Super Bowl

Washington Post Super Bowl Ad: A powerful message on freedom of the press

Amid oh-so-clever ads for beer, cars and snack foods, one Super Bowl LIII ad stood out yesterday—the sober message presented by the Washington Post: “Democracy Dies in Darkness.” The ad offers an important counterpoint to the Trump administration’s all-out propaganda war aimed at undermining Americans’ faith in the free press—simply because some media outlets have the audacity to criticize, or simply question, the president and do their jobs of holding government accountable. In an era when the democracy-defining Fourth Estate is under attack by a U.S. President sworn to uphold the Constitution—which guarantees a free press—the Washington Post’s ad rises, essentially, to the level of an act of courage.

Here’s the ad. The narrator, in case you weren’t sure, is Tom Hanks. Call it over-dramatic, if you must—especially in comparison to the humorous, slapstick and feel-good tone of most other Super Bowl ads. But this is a message that needs to be heard and repeated. The words and images are a poetic tribute to a basic tenet of American democracy — freedom of the press: “Knowing empowers us. Knowing helps us decide. Knowing keeps us free.”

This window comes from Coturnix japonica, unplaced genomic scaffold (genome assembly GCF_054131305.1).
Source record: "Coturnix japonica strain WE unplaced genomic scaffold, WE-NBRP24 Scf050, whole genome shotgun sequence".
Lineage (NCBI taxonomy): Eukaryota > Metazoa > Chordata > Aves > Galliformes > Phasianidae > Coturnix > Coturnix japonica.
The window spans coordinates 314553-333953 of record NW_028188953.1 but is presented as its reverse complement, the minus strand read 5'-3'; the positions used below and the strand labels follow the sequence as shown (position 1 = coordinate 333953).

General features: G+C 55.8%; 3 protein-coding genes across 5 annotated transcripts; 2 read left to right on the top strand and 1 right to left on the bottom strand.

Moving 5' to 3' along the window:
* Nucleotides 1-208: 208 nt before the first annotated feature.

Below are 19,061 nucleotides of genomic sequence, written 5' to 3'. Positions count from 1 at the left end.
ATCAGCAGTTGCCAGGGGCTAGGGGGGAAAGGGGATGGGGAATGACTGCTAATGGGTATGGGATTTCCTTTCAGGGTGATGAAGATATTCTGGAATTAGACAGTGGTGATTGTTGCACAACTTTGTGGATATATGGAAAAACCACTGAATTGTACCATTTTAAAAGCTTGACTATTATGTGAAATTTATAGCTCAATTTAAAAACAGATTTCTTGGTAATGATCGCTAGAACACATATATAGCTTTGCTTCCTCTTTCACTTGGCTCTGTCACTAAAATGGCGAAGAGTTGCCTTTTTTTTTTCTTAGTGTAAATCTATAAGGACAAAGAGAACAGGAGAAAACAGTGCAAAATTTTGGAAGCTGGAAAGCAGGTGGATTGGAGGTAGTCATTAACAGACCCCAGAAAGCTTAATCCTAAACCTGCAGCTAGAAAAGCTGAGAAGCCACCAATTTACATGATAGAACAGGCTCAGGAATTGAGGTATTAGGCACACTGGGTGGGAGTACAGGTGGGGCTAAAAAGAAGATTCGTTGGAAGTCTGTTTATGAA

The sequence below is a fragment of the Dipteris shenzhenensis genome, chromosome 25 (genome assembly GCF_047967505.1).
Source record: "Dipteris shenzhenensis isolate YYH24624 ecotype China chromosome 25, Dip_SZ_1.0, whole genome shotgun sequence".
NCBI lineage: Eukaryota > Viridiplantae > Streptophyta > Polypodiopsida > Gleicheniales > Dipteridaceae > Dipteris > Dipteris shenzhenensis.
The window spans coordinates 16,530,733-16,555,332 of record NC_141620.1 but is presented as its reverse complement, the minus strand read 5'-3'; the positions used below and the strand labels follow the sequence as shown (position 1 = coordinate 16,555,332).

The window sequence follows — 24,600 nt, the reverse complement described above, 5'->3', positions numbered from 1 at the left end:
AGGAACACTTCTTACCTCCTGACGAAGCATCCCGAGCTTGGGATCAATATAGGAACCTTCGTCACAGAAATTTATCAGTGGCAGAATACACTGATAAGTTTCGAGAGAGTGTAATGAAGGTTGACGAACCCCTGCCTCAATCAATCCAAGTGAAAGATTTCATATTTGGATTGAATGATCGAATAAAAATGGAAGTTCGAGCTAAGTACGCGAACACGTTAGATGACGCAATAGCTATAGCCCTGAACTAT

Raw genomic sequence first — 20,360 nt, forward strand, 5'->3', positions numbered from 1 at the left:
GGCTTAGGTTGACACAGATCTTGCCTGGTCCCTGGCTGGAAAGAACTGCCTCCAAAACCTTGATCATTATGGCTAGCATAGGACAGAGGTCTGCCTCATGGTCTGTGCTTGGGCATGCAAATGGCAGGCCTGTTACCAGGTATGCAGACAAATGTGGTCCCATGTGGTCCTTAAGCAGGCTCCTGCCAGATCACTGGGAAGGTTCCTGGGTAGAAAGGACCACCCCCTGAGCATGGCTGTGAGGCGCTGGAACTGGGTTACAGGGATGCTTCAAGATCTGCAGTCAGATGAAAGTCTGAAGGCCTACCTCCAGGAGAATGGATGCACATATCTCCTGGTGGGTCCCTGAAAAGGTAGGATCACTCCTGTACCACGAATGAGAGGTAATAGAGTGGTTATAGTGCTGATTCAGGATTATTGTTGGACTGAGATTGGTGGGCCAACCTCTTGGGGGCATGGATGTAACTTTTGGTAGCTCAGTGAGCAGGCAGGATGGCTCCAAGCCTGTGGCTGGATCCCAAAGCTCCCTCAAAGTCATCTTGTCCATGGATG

By the way, it doesn’t ask you to subscribe to the Washington Post. But, given today’s dire circumstances, that’s that not such a bad idea—even if you don’t particularly like Jeff Bezos, the owner of the Washington Post.